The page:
Excerpts: "Photos and plans from a renovation more than 30 years ago are being sought to determine whether a historic downtown building assumed to have been lost forever to Urban Renewal can be brought back as part of an upcoming loft development. To passers-by, the seven-story office building at the corner of Broadway and Robert S. Kerr Ave., long a part of the Kerr-McGee headquarters, looks like just another example of 1960s architecture. But architect Anthony McDermid confirms the concrete facade hides what was once the India Temple, built in 1902. ***
        If the building facade is restored, the property would complete a string of historic buildings visible from Broadway, including the Pioneer Telephone Building, which is home to AT&T, and the Skirvin Hotel, which is undergoing a facade restoration as part of conversion to a Hilton. 'As a developer, it poses challenges,' said McDermid, who is leading the renovation with partners Bert Belanger and Pat Garrett. 'But for the city ... if there is something that can be salvaged underneath the concrete exterior, something worthwhile under there, it would be wonderful.' ***
        Dave Lopez, president of Downtown Oklahoma City Inc., said the exterior renovation could qualify for tax credits and financing through the tax increment financing district. 'Clearly, as we’re discovering from the renovation of the Skirvin, authenticity and affection seems to come with older architecture,' Lopez said. 'It gives our downtown a sense of permanency and character you just can’t replicate. Not only would it be an asset if they can restore it to its grandeur, but it would give people a chance to engage with our history.'"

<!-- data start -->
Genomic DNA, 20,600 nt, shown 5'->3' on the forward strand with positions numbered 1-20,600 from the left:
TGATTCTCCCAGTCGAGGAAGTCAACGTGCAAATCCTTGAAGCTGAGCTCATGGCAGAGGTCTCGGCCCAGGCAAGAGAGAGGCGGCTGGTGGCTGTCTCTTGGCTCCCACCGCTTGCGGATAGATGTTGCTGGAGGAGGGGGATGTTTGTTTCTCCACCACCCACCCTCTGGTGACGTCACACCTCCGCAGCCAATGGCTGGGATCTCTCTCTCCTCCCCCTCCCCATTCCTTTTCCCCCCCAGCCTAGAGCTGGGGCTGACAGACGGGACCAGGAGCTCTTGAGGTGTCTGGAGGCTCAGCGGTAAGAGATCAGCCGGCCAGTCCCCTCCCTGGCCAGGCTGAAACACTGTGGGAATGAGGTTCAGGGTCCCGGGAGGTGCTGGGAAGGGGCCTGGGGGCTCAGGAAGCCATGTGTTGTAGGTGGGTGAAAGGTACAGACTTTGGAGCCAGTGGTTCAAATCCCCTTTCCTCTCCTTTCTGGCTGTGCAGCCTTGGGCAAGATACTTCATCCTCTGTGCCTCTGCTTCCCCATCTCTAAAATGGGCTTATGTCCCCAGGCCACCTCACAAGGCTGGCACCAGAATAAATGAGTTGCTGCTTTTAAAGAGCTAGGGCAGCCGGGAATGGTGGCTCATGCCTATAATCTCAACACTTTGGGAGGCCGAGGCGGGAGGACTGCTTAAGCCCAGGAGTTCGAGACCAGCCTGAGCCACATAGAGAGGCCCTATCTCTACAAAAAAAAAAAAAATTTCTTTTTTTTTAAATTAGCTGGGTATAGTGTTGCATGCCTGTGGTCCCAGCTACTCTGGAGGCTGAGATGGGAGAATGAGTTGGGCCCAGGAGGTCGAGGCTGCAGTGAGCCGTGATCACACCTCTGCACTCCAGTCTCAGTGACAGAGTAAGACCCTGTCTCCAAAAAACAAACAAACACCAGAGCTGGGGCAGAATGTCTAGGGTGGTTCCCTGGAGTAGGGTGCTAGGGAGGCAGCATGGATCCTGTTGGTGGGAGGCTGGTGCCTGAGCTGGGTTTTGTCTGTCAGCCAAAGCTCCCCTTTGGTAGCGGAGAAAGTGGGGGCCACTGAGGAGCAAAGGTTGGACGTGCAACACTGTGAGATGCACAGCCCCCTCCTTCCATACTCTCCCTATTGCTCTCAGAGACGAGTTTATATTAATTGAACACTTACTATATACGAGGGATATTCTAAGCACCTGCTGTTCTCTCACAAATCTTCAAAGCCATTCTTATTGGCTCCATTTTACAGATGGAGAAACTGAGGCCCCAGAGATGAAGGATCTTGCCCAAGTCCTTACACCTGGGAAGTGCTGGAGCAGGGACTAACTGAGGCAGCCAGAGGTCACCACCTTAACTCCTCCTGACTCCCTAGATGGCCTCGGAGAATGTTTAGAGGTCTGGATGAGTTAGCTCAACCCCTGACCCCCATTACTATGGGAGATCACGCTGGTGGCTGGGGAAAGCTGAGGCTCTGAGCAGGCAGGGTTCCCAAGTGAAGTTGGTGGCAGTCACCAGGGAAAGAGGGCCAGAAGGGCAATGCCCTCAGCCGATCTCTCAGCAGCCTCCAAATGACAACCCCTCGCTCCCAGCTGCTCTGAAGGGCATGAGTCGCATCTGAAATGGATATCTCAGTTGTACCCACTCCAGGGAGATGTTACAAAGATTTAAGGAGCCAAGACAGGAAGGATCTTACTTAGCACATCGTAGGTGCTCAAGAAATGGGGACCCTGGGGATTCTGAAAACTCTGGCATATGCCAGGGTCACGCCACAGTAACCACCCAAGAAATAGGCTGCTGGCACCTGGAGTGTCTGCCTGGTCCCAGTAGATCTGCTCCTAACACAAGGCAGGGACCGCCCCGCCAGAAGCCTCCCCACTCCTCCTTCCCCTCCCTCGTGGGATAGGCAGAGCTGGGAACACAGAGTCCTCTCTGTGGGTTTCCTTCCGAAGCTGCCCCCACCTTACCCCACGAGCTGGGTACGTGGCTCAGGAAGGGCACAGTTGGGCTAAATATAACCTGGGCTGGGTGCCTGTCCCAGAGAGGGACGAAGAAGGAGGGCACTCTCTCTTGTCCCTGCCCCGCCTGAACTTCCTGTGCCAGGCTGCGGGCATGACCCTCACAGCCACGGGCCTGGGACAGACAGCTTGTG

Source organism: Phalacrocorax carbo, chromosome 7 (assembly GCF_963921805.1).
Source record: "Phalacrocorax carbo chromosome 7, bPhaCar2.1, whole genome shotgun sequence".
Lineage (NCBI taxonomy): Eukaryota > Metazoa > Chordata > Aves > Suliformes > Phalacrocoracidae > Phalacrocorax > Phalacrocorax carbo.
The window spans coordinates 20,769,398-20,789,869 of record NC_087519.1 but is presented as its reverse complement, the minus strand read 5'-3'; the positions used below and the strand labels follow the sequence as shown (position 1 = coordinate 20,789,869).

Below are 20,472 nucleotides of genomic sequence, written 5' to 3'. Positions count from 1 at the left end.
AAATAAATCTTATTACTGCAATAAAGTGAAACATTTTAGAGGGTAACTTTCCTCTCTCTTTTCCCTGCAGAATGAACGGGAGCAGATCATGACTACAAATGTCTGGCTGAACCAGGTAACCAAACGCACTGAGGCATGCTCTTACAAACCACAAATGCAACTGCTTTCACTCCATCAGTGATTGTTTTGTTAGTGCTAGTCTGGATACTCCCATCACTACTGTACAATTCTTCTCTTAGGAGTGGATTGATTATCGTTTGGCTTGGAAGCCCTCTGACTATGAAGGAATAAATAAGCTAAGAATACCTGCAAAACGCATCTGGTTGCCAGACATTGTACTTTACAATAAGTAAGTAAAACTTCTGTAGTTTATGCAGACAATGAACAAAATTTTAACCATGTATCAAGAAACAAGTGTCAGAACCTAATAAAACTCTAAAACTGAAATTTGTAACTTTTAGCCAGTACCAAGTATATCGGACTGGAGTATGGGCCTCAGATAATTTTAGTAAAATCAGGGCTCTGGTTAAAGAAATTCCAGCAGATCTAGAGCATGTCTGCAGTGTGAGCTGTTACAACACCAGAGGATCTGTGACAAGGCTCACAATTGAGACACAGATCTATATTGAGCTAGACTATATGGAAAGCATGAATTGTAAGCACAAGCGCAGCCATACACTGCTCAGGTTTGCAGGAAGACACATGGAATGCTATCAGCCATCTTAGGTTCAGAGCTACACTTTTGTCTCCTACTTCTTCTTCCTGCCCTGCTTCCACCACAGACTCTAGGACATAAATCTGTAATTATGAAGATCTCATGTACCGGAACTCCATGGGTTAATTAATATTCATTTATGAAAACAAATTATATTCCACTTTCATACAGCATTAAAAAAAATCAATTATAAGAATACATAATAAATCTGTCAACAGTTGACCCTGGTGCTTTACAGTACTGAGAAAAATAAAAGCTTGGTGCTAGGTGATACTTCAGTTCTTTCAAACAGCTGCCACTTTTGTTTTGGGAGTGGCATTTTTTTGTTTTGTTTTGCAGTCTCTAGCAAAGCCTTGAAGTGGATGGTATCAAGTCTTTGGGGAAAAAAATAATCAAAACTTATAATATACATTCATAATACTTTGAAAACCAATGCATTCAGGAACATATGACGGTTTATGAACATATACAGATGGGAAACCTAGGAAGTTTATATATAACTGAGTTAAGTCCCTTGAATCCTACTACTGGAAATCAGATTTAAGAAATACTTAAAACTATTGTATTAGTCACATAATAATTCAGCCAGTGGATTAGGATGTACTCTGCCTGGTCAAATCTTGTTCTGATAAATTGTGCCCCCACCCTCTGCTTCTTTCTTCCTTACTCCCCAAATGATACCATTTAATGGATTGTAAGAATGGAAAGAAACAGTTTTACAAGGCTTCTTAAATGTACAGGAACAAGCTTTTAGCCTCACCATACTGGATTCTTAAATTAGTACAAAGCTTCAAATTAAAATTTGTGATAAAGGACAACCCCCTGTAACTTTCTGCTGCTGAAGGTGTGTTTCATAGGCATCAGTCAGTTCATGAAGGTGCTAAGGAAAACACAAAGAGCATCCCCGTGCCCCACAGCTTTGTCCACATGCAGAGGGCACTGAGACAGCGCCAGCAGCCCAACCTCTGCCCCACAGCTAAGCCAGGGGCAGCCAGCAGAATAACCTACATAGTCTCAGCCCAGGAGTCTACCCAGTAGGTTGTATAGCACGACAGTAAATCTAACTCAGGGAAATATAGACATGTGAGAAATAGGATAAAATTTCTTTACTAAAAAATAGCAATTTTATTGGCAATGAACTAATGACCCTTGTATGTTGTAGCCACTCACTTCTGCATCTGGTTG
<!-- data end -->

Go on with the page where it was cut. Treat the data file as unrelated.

After Kerr-McGee was acquired by Anadarko Petroleum, the new company backed out of the deal. Litigation followed by the potential investors but was not successful. It is not plausible or credible that in the space of 4 years' time since those articles were written by Steve Lackmeyer that the buildings would have suddenly turned into pieces of useless blight.
  • SandRidge Energy, as property owner, should be allowed to do what it wants. While that may seem a fair thing to say on first blush, no reasonably informed person can advocate that premise with a straight face. In a municipality, property owners always have layers of restrictions and conditions imposed upon them. In a residential area, ordinances concerning use and structures much be complied with. In historical preservation neighborhoods, restrictions and requirements go well beyond that. In the downtown situation, the Staff Report which disfavored most of SandRidge's proposal cited the following ordinance as the basis for its objection:

Except for the Petroleum Club building, the Staff Report concluded that SandRidge's proposal did not comply with the foregoing ordinance, as follows:

The point is, SandRidge does not have carte blanch authority to do what it wants with its downtown properties. Whether its proposal is in compliance with the cited section from the city's municipal code, above, is an issue which will be decided by the Board of Adjustment.